to remembering and honoring veterans who gave their lives serving. This year, we will have many people to thank for their service to our country in more ways than one. “We want first responders, doctors, nurses, paramedics and everybody out there to know we got your back and we love you and appreciate you,” says Madden, “They are on the frontlines of something different from war but equally as devastating to those who are impacted.”  For more information on tickets, trailer camping, and all the show has to offer visit: | 23



By Nicholas Mattson

ike many events looming on the horizon, the 2020 edition of the Golden State Classics Cruise and Car Show on Memorial Day weekend became a victim of the COVID-19 pandemic when the club behind it made a decision to cancel the show. “This is just a car show,” Golden State Classics Car Club event chairperson Scotty Smith said, “and it is important for us and is a big event, but it is more important for us to be safe as a community. The show is secondary to the community helping each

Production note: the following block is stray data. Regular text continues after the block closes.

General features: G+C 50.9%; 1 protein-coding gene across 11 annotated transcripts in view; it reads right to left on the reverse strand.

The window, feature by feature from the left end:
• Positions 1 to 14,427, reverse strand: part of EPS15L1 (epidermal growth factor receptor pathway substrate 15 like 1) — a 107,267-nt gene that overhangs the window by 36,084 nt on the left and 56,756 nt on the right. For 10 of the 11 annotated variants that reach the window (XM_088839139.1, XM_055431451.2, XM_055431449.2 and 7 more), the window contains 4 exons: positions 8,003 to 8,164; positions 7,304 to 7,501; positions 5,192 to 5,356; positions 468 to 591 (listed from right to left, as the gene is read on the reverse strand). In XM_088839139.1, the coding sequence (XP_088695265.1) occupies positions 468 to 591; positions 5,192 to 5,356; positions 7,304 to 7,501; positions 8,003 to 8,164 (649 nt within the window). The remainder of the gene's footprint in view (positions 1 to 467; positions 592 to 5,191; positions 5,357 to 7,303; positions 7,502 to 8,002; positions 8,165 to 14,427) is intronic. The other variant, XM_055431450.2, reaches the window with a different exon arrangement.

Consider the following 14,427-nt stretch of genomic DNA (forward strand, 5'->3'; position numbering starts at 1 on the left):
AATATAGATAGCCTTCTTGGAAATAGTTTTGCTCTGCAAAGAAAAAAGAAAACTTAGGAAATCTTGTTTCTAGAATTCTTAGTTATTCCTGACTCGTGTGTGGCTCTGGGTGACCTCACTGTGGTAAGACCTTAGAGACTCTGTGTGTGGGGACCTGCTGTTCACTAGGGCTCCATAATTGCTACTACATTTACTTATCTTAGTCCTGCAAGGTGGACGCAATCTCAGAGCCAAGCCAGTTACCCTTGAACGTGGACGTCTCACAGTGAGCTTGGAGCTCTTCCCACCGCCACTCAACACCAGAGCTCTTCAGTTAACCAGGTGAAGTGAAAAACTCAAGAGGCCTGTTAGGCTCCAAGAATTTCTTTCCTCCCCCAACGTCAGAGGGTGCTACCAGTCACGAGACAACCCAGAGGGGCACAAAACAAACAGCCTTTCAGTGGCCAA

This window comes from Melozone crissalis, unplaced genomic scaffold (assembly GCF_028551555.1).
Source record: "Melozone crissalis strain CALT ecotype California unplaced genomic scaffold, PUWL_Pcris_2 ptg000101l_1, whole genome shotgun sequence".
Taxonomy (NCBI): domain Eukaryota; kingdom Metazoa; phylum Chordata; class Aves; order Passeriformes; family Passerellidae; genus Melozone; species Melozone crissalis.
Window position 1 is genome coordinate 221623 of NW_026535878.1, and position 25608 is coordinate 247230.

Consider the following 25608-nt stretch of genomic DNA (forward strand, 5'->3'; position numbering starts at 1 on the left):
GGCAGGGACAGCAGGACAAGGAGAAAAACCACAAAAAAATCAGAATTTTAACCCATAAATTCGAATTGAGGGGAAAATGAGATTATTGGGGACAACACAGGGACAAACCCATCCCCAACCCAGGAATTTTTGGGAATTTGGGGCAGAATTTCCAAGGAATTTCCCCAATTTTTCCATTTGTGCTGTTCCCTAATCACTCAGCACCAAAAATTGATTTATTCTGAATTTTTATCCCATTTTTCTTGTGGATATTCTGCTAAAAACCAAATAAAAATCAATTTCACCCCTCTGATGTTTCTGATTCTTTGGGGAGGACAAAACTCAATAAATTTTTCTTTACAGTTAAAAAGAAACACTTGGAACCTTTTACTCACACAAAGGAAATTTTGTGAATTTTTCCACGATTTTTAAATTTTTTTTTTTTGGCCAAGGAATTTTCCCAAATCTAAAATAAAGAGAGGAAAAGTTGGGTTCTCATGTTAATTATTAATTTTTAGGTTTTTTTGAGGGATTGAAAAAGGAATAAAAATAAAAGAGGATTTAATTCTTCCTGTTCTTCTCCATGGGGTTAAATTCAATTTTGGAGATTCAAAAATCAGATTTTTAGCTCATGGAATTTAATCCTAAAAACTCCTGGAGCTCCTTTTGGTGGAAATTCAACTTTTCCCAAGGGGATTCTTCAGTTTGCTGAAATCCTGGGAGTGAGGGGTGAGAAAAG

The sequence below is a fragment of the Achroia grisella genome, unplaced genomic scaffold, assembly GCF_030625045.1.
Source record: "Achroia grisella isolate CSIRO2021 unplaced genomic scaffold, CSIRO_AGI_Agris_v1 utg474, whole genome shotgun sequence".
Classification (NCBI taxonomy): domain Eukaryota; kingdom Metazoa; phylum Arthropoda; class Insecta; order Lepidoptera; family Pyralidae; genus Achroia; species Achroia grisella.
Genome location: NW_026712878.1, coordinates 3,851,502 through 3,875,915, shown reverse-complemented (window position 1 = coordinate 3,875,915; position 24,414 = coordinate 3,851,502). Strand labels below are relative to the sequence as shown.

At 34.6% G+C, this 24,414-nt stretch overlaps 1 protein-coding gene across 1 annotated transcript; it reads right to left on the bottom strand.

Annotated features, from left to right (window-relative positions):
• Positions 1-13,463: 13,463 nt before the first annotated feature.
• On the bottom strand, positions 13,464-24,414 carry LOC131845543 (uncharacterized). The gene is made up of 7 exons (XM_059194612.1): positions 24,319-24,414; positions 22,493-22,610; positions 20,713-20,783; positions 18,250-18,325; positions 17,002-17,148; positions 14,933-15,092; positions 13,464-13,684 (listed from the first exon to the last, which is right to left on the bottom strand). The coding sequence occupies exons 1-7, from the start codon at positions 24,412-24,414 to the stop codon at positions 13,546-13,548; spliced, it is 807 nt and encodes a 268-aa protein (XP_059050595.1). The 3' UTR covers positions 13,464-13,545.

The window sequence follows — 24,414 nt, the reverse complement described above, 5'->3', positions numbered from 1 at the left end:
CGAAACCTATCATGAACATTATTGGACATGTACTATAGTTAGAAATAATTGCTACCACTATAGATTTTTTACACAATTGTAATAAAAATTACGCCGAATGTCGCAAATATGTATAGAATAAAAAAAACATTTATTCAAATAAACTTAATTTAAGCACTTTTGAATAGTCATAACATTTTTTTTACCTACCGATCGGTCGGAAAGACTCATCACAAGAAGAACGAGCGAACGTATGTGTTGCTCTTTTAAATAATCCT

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other and staying healthy, distancing, wearing masks and what we have to do to get through this thing.” Before canceling the event, Smith expected a record attendance in vehicle participation, besting last year’s attendance of 300 by 100 cars. Fortunately for the show, the main sponsors have left their support with the club for the 2021 show. “We are fortunate all of our title sponsors, Kings Oil Tools and Lowe’s,” Smith said, “stayed with us and just moved everything to the next year. I want to thank Kings Oil owner Tom Fowler.